Overview of Dyslexia
Many people are perplexed and worried about the possible implications
of being diagnosed with dyslexia.
Here are some answers to some of the most common concerns.
What causes dyslexia?
Characteristically dyslexia will include problems in such areas as phonological awareness, speed of processing, memory weaknesses, sequencing, auditory and visual perception, fine or gross motor skills. It is a congenital and developmental disorder (developmental dyslexia) caused by neurological anomalies in the brain. It is still not fully understood, but research indicates that it can have a genetic component (somewhat more prevalent along the male line); sometimes birth trauma may also be a factor. It can also be acquired through brain injury or illness (‘acquired dyslexia’).
Can dyslexia be cured?
It cannot be cured but over time, many individuals can be taught and may develop their own strategies to compensate and deal with their condition. Indeed, many may have compensatory strengths (with good visual, spatial and lateral thinking abilities) that can outweigh their weaknesses; think Albert Einstein, Richard Branson or Leonardo da Vinci.
Low self esteem
The impact of dyslexia can be extensive: an inability to read accurately and fluently along with other difficulties, will from an early age begin to damage a child’s self esteem. However, with the right support and effective learning strategies, children can be helped to overcome their difficulties.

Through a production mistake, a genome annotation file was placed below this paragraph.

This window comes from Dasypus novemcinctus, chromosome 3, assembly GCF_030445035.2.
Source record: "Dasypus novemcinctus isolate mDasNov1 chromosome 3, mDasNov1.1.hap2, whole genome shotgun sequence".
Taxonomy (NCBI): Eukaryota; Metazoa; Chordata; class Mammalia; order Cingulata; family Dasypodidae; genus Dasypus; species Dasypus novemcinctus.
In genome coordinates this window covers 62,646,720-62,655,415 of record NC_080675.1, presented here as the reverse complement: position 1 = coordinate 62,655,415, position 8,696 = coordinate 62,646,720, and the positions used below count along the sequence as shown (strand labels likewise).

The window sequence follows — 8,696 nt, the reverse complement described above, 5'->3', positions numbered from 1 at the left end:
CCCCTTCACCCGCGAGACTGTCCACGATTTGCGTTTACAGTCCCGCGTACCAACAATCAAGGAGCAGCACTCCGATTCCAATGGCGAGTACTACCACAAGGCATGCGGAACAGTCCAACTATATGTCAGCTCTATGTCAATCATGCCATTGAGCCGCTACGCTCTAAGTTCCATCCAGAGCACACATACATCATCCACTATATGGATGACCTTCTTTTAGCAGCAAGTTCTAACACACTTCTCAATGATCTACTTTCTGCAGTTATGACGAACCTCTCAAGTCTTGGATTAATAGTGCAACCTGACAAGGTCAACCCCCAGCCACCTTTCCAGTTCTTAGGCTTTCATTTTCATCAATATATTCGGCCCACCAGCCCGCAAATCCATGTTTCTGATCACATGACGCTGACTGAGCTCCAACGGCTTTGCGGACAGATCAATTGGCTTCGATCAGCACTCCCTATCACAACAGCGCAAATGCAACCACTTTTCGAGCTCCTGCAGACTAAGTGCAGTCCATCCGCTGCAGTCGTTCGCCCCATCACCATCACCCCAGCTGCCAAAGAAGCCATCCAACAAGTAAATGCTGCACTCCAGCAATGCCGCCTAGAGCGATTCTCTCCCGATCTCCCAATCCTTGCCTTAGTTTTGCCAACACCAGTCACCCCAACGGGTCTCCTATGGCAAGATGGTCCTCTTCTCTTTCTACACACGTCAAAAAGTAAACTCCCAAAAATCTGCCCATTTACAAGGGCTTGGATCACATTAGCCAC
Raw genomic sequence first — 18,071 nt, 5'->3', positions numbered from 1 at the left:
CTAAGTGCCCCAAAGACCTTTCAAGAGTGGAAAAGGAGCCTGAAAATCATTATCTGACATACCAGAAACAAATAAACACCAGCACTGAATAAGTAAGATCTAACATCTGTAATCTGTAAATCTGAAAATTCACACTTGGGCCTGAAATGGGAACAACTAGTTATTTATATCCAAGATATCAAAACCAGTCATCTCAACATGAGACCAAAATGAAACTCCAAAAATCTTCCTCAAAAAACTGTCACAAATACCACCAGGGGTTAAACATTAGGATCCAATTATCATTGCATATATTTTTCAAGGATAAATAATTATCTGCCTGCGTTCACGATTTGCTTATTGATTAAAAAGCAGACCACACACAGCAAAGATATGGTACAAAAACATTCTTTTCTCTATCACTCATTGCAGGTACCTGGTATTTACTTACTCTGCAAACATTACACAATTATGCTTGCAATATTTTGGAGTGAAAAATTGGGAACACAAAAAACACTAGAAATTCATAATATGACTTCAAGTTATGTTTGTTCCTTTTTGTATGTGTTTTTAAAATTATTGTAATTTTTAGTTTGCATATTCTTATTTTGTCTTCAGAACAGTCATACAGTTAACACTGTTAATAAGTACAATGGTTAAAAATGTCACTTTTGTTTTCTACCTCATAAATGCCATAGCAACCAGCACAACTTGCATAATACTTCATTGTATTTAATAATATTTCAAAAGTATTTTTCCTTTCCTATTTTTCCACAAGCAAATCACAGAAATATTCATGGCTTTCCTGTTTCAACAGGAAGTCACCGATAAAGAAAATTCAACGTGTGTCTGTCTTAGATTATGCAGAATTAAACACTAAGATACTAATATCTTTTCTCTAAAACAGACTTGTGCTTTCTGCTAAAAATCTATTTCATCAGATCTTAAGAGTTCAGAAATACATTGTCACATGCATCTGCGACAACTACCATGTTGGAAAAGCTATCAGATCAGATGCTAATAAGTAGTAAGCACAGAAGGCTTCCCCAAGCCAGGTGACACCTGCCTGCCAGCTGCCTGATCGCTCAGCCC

Does dyslexia stop people from realising their potential?
No. What they need is to be identified as dyslexic to enable them to be effectively taught using multi-sensory methods that will provide them with learning strategies appropriate to their needs. In the longer term, this will enable them to realise their potential in any variety of different fields.
Why should I have my child assessed?
As mentioned above, dyslexic people can be helped to deal with their condition only when it has been recognised. An assessment can assist parents who are concerned about their child’s progress to help them plan and organise for the future. It will pinpoint the child’s strengths and weaknesses and provide a way forward. A welcome relief from ‘not knowing’, it will open the way to accessing suitable support and intervention. Read more about what an assessment entails.
Get In Touch
For dyslexia support covering Herefordshire, Shropshire, Powys and West Midlands, please phone: 01547 540 606